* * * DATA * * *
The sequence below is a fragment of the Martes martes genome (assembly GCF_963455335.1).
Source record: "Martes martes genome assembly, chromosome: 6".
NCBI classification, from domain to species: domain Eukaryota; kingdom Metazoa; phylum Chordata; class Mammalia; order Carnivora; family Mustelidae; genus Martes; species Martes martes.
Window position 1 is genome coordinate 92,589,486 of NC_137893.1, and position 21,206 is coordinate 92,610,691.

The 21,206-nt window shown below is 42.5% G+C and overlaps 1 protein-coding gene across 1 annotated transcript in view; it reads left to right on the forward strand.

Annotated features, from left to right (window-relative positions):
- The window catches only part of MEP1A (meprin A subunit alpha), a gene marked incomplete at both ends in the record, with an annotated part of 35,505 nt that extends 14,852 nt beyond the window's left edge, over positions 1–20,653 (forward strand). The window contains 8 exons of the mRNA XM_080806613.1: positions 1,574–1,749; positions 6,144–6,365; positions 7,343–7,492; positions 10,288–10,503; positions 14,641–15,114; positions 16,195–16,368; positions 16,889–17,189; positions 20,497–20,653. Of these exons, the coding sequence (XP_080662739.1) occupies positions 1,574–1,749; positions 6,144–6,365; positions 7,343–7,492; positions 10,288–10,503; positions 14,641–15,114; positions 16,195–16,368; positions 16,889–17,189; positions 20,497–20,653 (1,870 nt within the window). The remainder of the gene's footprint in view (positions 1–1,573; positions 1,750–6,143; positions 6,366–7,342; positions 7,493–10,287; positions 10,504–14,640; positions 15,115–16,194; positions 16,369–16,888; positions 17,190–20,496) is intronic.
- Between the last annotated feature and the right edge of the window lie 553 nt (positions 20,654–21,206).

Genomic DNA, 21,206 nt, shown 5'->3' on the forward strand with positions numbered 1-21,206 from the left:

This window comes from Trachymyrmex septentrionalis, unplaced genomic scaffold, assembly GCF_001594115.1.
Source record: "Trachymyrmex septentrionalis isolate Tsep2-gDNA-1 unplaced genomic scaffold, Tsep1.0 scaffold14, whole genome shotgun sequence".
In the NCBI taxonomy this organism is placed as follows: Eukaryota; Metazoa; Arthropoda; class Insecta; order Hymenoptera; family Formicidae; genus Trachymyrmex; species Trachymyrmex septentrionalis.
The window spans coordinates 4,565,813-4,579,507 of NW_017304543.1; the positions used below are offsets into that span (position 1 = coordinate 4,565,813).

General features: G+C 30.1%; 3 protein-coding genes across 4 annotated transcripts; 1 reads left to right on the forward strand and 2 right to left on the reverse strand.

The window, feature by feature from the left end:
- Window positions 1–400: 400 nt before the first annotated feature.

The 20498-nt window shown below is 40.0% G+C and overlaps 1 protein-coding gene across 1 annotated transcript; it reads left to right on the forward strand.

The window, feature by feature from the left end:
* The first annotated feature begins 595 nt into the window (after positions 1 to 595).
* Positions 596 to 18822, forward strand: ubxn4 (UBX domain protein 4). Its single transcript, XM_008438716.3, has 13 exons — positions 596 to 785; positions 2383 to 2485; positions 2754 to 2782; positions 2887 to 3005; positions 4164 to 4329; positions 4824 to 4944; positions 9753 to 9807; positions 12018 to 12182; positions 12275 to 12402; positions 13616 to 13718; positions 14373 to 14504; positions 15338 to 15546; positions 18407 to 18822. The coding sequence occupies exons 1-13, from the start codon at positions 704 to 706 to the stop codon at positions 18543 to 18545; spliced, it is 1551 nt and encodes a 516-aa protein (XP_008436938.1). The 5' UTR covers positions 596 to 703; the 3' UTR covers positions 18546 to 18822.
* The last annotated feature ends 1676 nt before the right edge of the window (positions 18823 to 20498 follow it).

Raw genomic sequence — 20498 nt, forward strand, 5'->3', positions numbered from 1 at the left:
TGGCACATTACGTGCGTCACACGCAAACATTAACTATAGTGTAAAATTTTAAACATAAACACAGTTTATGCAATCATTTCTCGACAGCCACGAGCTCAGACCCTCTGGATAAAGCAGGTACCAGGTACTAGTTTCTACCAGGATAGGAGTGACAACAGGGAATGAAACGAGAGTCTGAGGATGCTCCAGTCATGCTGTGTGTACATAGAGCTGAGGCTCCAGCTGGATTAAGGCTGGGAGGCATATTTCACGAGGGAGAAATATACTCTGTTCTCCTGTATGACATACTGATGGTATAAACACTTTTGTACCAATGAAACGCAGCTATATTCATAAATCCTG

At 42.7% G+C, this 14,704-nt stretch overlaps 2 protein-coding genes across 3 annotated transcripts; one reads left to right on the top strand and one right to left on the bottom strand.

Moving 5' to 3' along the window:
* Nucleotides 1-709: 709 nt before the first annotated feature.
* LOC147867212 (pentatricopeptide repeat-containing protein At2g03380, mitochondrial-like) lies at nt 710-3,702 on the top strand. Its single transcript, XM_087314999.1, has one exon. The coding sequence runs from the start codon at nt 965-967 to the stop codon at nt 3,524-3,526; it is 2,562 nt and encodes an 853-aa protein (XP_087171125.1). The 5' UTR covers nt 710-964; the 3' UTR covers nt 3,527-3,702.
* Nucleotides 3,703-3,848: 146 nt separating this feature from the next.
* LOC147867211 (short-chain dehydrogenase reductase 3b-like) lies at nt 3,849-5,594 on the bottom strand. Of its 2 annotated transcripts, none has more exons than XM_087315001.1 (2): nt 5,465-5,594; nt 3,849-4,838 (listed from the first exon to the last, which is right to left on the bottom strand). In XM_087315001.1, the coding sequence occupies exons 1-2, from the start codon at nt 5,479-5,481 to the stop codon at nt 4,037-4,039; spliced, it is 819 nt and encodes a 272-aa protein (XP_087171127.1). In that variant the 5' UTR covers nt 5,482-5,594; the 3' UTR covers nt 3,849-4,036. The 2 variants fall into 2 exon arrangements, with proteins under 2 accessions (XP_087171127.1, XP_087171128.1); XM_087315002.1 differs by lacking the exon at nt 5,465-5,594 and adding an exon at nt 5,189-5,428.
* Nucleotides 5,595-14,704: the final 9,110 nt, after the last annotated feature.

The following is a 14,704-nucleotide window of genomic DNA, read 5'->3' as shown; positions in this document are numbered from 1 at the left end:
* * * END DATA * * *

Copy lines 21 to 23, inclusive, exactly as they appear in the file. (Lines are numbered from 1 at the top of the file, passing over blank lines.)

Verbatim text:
* The last annotated feature ends 1676 nt before the right edge of the window (positions 18823 to 20498 follow it).

Raw genomic sequence — 20498 nt, forward strand, 5'->3', positions numbered from 1 at the left:
TGGCACATTACGTGCGTCACACGCAAACATTAACTATAGTGTAAAATTTTAAACATAAACACAGTTTATGCAATCATTTCTCGACAGCCACGAGCTCAGACCCTCTGGATAAAGCAGGTACCAGGTACTAGTTTCTACCAGGATAGGAGTGACAACAGGGAATGAAACGAGAGTCTGAGGATGCTCCAGTCATGCTGTGTGTACATAGAGCTGAGGCTCCAGCTGGATTAAGGCTGGGAGGCATATTTCACGAGGGAGAAATATACTCTGTTCTCCTGTATGACATACTGATGGTATAAACACTTTTGTACCAATGAAACGCAGCTATATTCATAAATCCTG